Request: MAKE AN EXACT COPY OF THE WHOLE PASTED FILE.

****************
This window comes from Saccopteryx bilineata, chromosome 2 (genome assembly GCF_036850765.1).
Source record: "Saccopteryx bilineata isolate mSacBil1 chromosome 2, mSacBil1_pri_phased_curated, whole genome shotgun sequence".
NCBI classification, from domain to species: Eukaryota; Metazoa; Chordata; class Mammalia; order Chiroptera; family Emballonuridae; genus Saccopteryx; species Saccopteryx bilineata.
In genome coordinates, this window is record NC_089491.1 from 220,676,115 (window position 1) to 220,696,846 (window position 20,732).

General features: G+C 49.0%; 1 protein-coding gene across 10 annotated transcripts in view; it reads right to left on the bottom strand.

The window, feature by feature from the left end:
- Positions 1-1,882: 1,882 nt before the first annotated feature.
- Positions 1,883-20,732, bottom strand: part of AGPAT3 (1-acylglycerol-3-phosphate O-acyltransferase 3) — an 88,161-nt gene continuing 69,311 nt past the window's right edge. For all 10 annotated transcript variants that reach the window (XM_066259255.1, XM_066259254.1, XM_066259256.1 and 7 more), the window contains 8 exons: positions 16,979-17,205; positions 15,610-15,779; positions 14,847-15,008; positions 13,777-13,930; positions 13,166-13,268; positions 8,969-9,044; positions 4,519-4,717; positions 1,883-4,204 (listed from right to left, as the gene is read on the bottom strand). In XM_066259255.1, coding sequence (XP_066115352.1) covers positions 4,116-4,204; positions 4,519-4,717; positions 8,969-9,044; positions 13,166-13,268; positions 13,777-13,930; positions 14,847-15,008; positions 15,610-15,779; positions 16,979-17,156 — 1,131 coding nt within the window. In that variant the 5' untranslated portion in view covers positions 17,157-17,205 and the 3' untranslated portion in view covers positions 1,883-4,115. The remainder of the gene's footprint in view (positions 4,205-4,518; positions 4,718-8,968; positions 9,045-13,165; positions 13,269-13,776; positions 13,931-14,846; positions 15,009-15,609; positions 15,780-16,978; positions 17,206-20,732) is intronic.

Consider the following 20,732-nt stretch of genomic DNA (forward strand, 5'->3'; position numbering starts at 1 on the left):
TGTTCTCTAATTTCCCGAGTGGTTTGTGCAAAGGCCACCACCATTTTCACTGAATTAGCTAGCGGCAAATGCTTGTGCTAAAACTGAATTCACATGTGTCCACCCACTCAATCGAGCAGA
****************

This window comes from Saccopteryx bilineata, chromosome 2 (genome assembly GCF_036850765.1).
Source record: "Saccopteryx bilineata isolate mSacBil1 chromosome 2, mSacBil1_pri_phased_curated, whole genome shotgun sequence".
NCBI classification, from domain to species: Eukaryota; Metazoa; Chordata; class Mammalia; order Chiroptera; family Emballonuridae; genus Saccopteryx; species Saccopteryx bilineata.
In genome coordinates, this window is record NC_089491.1 from 220,676,115 (window position 1) to 220,696,846 (window position 20,732).

General features: G+C 49.0%; 1 protein-coding gene across 10 annotated transcripts in view; it reads right to left on the bottom strand.

The window, feature by feature from the left end:
- Positions 1-1,882: 1,882 nt before the first annotated feature.
- Positions 1,883-20,732, bottom strand: part of AGPAT3 (1-acylglycerol-3-phosphate O-acyltransferase 3) — an 88,161-nt gene continuing 69,311 nt past the window's right edge. For all 10 annotated transcript variants that reach the window (XM_066259255.1, XM_066259254.1, XM_066259256.1 and 7 more), the window contains 8 exons: positions 16,979-17,205; positions 15,610-15,779; positions 14,847-15,008; positions 13,777-13,930; positions 13,166-13,268; positions 8,969-9,044; positions 4,519-4,717; positions 1,883-4,204 (listed from right to left, as the gene is read on the bottom strand). In XM_066259255.1, coding sequence (XP_066115352.1) covers positions 4,116-4,204; positions 4,519-4,717; positions 8,969-9,044; positions 13,166-13,268; positions 13,777-13,930; positions 14,847-15,008; positions 15,610-15,779; positions 16,979-17,156 — 1,131 coding nt within the window. In that variant the 5' untranslated portion in view covers positions 17,157-17,205 and the 3' untranslated portion in view covers positions 1,883-4,115. The remainder of the gene's footprint in view (positions 4,205-4,518; positions 4,718-8,968; positions 9,045-13,165; positions 13,269-13,776; positions 13,931-14,846; positions 15,009-15,609; positions 15,780-16,978; positions 17,206-20,732) is intronic.

Consider the following 20,732-nt stretch of genomic DNA (forward strand, 5'->3'; position numbering starts at 1 on the left):
TGTTCTCTAATTTCCCGAGTGGTTTGTGCAAAGGCCACCACCATTTTCACTGAATTAGCTAGCGGCAAATGCTTGTGCTAAAACTGAATTCACATGTGTCCACCCACTCAATCGAGCAGA